When Does Child Support End?
Whether you’re paying it or receiving it, child support can have a significant impact on your finances. If you’ve been ordered to pay child support, you’re likely wondering how long you’ll need to keep making these payments. And if your child’s other parent has been ordered to pay, you’re probably curious how long you can expect to keep receiving the assistance.
Child support laws vary from state to state, so it’s important to consult with an attorney in the state overseeing your case. In Florida, the general rule is that child support ends when the child turns 18. However, there are various exceptions to this rule. For example, if the child is going to be turning 18 before he or she graduates from high school, the court may extend child support until the child graduates or turns 19, whichever comes first (unless the child isn’t on track to graduate before age 19, in which case payments would end when the child turns 18). Or, if the child has special needs and can’t support him- or herself, the court could order the payments to continue indefinitely. Florida courts generally don’t require child support payments to continue while the child is in college.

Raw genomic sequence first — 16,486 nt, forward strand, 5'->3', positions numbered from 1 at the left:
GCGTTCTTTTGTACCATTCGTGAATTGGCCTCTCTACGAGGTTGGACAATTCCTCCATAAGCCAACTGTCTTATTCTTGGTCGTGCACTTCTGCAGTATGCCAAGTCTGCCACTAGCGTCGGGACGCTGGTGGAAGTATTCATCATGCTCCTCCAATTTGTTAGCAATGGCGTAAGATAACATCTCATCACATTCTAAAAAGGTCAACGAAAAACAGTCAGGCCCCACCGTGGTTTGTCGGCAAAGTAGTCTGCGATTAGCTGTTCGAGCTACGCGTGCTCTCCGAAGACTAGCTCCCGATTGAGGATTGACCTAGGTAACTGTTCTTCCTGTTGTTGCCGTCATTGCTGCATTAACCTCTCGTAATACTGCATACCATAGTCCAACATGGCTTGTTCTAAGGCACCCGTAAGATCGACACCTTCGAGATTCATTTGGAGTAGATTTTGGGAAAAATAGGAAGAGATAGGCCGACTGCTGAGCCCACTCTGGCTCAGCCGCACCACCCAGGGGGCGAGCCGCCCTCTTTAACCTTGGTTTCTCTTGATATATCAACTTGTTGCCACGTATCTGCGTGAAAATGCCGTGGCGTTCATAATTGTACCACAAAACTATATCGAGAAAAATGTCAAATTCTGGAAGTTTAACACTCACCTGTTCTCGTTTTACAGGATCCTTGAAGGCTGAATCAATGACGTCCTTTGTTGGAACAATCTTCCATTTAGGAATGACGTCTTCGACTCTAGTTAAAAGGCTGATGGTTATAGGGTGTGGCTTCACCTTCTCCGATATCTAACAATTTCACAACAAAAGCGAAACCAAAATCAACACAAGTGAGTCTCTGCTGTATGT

It should be noted that child support payments don’t always automatically stop when they’re supposed to. If your child support order doesn’t contain an end date, or if your payments go to the state or are automatically withdrawn from your paycheck, you may need to take some extra steps to stop the payments, possibly including obtaining a court order terminating the obligation. An attorney will be able to assist you with all of this.
Experienced Family Law Attorneys Representing Clients in Tampa Bay
If you need help with a child support case, you can turn to the attorneys at the Law Offices of Audrey A. Jefferis, P.A. We have offices in New Port Richey and Palm Harbor, and we’d be happy to meet at whichever location is more convenient for you. Contact us today to set up a consultation—we’re open on weekdays from 8 a.m. to 5 p.m.